G20 countries made aware on Paris Agreement goal
In this connection, the recent (October 11) LDC Ministerial Meeting noted with grave concern that the current new and revised Nationally Determined Contributions (NDCs) do not put the world on track to the 1.5°C temperature goal of the Paris Agreement. Similarly, it also called upon the G20 countries to ‘further enhance their NDCs in line with 1.5°C pathways and consistent with their responsibilities and capabilities to undertake climate action, in order to reduce the emissions gap to 1.5°C; and further call for Parties to urgently submit long term low emission development strategies (LTS) aiming to achieve net-zero global emissions by 2050.’
The LDCs seek more effective roles from the big countries to avoid climate crisis. Limiting global temperature rise within 1.5°C compared to pre-industrial period is one of the most important goals of Paris Agreement, which is a binding accord.
Earlier, the wakeup call was made even by the IPCC report in September. Following the IPCC report, UN Secretary-General Antonio Guterres shared the IPCC report on Twitter on Sept 7 and warned, “The planet is dangerously close to reaching the internationally agreed threshold of 1.5.C global warming. We must act decisively now to avert a climate catastrophe. There is no time for delay and no room for excuses.”
Moreover, in a video message to the Leaders Summit of the UN Biodiversity Conference held recently- on October 11, UN Secretary-General Guterres urged the leaders to lay the foundation for permanent peace agreement together with COP 26 on climate. “By 2030, we must reverse our trajectory and start to build the world we want,” he underscored.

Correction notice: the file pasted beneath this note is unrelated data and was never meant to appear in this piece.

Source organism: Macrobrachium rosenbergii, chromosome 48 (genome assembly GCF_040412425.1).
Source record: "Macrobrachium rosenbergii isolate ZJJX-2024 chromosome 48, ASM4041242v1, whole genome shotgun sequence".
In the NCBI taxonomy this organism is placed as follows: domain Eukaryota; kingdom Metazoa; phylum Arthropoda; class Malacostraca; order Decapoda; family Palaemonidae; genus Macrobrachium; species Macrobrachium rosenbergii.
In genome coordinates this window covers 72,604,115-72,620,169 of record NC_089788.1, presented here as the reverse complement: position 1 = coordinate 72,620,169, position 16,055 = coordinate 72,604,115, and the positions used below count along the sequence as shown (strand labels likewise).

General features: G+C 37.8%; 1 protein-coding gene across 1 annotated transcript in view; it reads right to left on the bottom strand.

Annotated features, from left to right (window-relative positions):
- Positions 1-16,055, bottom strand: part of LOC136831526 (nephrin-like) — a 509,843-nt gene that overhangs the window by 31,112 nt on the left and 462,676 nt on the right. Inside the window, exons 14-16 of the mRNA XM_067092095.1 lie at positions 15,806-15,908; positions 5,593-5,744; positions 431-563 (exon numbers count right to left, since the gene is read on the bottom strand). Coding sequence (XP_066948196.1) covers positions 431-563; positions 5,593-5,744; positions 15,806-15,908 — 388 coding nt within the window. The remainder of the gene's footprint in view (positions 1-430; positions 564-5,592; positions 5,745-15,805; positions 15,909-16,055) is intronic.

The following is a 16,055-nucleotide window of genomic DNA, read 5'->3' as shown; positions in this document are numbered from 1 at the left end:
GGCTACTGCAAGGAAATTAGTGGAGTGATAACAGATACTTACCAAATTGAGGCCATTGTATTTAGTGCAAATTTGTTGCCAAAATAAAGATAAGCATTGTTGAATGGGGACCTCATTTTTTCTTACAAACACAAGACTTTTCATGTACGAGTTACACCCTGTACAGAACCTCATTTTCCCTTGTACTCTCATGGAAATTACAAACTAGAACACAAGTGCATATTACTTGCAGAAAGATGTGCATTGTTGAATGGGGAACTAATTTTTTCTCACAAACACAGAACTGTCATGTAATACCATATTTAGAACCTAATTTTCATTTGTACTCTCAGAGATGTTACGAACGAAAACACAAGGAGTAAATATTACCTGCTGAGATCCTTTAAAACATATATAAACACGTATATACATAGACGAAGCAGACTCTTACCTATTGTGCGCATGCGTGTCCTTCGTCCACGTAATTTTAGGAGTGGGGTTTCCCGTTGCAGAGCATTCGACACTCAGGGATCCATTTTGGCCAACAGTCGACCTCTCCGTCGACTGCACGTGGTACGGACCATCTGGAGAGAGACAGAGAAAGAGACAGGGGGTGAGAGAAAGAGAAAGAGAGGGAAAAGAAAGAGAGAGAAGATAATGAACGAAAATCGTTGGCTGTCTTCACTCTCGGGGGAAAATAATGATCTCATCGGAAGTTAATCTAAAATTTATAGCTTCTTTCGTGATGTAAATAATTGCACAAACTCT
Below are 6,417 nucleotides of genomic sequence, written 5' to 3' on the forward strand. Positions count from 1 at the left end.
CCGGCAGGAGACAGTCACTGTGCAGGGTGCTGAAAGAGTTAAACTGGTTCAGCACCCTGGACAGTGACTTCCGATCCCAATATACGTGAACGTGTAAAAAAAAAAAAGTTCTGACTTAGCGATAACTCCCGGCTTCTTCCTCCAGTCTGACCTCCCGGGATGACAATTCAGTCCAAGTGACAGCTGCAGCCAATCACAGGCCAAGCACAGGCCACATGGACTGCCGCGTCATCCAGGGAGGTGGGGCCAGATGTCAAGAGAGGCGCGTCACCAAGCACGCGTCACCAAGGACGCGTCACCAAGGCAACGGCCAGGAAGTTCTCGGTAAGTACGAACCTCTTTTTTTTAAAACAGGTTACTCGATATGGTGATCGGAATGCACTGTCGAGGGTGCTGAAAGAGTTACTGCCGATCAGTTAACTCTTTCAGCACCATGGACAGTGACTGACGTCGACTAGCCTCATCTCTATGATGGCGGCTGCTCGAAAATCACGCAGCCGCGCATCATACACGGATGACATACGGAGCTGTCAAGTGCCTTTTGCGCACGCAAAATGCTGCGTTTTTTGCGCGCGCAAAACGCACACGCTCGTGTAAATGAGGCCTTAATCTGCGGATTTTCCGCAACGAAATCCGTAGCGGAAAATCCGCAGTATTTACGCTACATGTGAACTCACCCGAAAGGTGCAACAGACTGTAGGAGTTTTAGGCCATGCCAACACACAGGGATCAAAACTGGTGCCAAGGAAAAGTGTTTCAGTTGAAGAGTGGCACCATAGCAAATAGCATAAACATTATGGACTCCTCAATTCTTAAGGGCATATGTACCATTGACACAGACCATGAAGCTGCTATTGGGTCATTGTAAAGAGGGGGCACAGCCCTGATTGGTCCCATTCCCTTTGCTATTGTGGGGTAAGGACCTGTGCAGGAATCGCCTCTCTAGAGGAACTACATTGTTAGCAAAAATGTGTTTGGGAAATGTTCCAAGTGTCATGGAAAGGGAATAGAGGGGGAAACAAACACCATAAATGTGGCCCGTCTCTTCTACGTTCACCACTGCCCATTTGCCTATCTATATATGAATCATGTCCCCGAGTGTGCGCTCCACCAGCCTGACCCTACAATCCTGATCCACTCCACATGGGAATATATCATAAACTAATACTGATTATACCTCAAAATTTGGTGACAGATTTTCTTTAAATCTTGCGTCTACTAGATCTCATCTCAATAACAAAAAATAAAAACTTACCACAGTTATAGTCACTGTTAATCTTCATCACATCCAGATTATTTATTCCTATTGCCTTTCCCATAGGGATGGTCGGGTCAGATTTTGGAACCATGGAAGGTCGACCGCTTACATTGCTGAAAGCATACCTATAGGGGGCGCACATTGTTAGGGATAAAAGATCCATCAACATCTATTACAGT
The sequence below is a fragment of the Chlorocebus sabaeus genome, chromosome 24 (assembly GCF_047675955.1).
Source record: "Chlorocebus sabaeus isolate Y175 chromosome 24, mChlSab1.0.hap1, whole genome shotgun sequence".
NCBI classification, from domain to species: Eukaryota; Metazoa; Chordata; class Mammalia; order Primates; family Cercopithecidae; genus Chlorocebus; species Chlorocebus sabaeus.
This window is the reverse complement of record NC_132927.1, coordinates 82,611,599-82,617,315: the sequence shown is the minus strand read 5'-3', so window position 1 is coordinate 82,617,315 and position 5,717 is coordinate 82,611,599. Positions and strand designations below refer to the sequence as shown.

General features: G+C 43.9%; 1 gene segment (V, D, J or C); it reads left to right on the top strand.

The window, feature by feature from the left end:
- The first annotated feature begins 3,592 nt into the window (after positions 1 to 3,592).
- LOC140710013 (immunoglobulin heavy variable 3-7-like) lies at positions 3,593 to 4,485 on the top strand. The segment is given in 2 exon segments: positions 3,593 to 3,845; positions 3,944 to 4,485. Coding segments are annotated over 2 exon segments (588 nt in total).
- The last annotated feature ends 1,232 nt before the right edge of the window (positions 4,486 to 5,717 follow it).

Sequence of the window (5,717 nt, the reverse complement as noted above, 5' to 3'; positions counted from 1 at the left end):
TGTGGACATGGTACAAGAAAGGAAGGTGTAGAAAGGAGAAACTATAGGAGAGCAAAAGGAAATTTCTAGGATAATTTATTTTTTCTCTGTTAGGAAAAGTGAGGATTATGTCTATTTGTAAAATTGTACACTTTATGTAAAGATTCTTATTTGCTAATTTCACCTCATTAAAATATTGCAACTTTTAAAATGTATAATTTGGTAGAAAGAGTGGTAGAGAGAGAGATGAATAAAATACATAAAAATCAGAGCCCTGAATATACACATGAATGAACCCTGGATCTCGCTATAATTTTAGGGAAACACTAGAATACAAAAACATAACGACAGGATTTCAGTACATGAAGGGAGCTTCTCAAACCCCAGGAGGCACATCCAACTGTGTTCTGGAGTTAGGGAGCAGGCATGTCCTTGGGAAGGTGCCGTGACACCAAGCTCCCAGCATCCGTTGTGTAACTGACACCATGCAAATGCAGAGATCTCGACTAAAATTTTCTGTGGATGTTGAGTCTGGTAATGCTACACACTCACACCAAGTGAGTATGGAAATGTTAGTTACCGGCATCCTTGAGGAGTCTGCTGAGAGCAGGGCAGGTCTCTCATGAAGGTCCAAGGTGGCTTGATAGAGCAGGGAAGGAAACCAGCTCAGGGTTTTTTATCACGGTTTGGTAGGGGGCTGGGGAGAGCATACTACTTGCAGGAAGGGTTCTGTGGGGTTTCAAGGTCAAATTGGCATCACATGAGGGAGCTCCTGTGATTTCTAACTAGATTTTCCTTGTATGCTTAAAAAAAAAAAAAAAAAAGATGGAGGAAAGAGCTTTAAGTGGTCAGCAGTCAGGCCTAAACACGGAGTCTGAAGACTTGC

Announcements by Advance Economies
The role, pledges and action by the super powers are counted much in the endeavour to cope up climate crisis. The views and stand of industrialized and advanced economies are therefore noted well. In this connection, Chinese President Xi Jinping said in the recent UNGA that his country will stop funding coal projects overseas, reducing a key source of pollution behind climate change. Xi’s announcement was welcomed by the UN Climate Envoy John Kerry. Envoy Kerry said he was “absolutely delighted” by Xi Jinping’s announcement that China would not build any more coal-fired power plants abroad.
Similarly, in the same event, the additional climate finance to the developing country was announced by another advance economy, the US. US President Joe Biden announced to augment US financial contribution to climate change to 11.4 billion USD a year.
At the 76th session of the UNGA, the advance economies were urged to take a lead in cutting down carbon emission.
In the event, Nepal’s Foreign Minister Dr Narayan Khadka observed that ‘climate change has become existential threat to humanity.’ He also made aware the global leaders that “Nepal is at the sharp end of climate change despite its negligible share in greenhouse gas emissions. On our part, we reiterate our commitment to delivering climate-resilient development pathways by 2030 and net-zero emissions by 2050.”
Nepal has been relentlessly making aware and showing concern in the regional and global community on the risks it has been facing owing to climate change. The issues of climate change are underscored well on global platforms as in UNGA. The disproportional effect of climate change in Nepal despite being a global problem, and despite its negligible emission is reiterated.
Drawing world’s attention on environmental degradation and climate change effects with interesting and impressive moves have continued for long. For some years, even the rights of nature- rivers, hills, lakes, forest- have emerged in different parts of the world.
In Nepal, the Madhav Kumar Nepal-led government had held a cabinet meeting at Kalapatthar, basecamp of the Mt Everest, in December 2009. The historic meeting held above 5,000 meters had issued a 10-point ‘Everest Declaration’, drawing global attention on rising temperature and melting mountains. Even the international media had given top priority to this event.
Then, the CNN had reported the event giving title, “Everest hosts Nepal cabinet meeting”, while Reuters’ title was “Nepal cabinet meets at Everest to send climate message”.